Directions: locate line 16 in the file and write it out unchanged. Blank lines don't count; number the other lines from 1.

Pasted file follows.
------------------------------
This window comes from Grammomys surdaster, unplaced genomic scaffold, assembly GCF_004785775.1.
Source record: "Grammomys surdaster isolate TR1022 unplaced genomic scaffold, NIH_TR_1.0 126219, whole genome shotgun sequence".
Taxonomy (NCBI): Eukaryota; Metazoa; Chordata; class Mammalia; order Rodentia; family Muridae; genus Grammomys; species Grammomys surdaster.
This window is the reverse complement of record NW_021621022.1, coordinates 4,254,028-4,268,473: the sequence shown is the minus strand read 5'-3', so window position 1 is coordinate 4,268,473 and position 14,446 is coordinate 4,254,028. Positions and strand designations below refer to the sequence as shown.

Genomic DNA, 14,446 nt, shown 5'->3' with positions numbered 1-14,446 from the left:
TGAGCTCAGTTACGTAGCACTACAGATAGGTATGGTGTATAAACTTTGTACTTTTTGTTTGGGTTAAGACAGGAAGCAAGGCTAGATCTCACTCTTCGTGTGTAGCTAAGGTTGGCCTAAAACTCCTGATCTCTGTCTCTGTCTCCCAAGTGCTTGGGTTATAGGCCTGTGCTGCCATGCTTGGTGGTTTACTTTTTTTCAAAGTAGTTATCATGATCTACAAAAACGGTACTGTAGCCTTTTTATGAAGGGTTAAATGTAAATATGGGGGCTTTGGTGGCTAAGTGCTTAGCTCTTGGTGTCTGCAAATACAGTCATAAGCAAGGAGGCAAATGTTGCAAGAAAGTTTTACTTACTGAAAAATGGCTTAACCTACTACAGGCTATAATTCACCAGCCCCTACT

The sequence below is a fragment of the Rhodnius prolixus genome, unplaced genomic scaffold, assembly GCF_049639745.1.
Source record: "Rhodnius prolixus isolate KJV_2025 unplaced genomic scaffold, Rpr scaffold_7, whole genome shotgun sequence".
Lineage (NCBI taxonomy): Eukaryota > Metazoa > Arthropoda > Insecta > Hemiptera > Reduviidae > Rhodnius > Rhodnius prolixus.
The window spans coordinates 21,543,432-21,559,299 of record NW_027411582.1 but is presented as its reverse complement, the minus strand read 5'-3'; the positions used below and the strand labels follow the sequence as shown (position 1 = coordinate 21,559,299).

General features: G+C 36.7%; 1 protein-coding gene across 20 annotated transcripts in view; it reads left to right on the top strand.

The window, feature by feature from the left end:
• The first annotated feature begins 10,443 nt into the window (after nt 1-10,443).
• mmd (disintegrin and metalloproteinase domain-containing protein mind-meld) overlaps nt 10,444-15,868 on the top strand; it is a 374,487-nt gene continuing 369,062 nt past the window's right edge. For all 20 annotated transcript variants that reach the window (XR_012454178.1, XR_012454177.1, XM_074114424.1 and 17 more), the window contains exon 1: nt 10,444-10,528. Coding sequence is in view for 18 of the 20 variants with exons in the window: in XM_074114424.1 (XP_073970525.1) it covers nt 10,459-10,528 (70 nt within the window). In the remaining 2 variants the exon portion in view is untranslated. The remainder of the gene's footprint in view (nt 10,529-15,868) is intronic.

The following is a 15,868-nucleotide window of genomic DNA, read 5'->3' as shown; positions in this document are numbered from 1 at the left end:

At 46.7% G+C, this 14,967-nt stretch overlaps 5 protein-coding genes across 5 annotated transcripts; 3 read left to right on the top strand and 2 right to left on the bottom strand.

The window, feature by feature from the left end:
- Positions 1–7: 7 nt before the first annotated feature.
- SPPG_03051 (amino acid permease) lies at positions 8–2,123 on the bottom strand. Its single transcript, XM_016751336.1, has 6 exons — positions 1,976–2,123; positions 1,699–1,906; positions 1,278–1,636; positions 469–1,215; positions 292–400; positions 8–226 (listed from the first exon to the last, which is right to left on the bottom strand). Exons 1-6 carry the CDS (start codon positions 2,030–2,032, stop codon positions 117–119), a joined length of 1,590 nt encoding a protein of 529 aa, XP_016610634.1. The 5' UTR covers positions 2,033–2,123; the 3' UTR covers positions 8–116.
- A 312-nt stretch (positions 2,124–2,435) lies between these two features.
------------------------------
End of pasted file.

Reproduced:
At 46.7% G+C, this 14,967-nt stretch overlaps 5 protein-coding genes across 5 annotated transcripts; 3 read left to right on the top strand and 2 right to left on the bottom strand.